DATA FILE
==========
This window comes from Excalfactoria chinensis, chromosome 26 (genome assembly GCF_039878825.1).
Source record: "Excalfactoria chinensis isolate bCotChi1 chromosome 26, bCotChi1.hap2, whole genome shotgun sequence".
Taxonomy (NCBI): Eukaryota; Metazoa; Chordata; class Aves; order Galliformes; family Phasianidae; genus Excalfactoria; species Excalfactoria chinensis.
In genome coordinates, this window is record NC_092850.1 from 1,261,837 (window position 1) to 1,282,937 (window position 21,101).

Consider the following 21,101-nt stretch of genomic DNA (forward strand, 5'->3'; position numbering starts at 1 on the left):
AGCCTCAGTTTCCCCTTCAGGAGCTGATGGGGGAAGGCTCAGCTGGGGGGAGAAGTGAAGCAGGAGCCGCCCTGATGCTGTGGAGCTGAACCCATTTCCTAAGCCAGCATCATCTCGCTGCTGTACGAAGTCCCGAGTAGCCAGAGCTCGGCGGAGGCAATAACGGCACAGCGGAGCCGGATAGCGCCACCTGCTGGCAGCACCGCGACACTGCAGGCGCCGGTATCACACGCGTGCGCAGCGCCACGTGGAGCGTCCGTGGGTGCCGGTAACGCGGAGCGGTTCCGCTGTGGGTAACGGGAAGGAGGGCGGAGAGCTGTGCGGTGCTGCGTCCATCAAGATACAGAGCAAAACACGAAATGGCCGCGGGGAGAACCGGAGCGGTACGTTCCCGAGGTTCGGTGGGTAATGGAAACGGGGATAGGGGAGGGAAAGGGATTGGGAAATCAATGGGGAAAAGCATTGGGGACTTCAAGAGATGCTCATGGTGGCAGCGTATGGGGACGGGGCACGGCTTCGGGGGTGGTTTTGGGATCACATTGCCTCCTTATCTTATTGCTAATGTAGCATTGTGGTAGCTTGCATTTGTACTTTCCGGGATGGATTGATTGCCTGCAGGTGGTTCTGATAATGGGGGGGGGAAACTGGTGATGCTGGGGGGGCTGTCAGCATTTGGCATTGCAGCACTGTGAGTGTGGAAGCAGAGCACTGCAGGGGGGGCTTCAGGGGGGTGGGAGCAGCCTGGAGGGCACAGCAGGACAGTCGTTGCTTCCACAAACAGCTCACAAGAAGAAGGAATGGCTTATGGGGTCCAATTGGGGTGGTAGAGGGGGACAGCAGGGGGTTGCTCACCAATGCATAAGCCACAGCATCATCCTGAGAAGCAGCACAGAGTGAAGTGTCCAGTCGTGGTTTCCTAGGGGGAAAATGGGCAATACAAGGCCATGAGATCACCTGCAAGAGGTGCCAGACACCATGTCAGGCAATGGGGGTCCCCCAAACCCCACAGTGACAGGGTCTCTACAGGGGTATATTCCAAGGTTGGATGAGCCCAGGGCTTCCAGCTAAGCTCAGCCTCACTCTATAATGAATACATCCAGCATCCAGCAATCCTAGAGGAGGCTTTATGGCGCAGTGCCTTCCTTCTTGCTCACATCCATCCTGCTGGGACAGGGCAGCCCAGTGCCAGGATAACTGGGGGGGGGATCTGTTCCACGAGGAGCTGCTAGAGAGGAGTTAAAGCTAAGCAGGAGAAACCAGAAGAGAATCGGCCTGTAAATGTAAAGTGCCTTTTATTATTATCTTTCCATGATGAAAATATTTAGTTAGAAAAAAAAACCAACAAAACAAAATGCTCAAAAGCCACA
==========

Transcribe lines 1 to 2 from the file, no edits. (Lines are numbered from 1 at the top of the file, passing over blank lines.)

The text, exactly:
This window comes from Excalfactoria chinensis, chromosome 26 (genome assembly GCF_039878825.1).
Source record: "Excalfactoria chinensis isolate bCotChi1 chromosome 26, bCotChi1.hap2, whole genome shotgun sequence".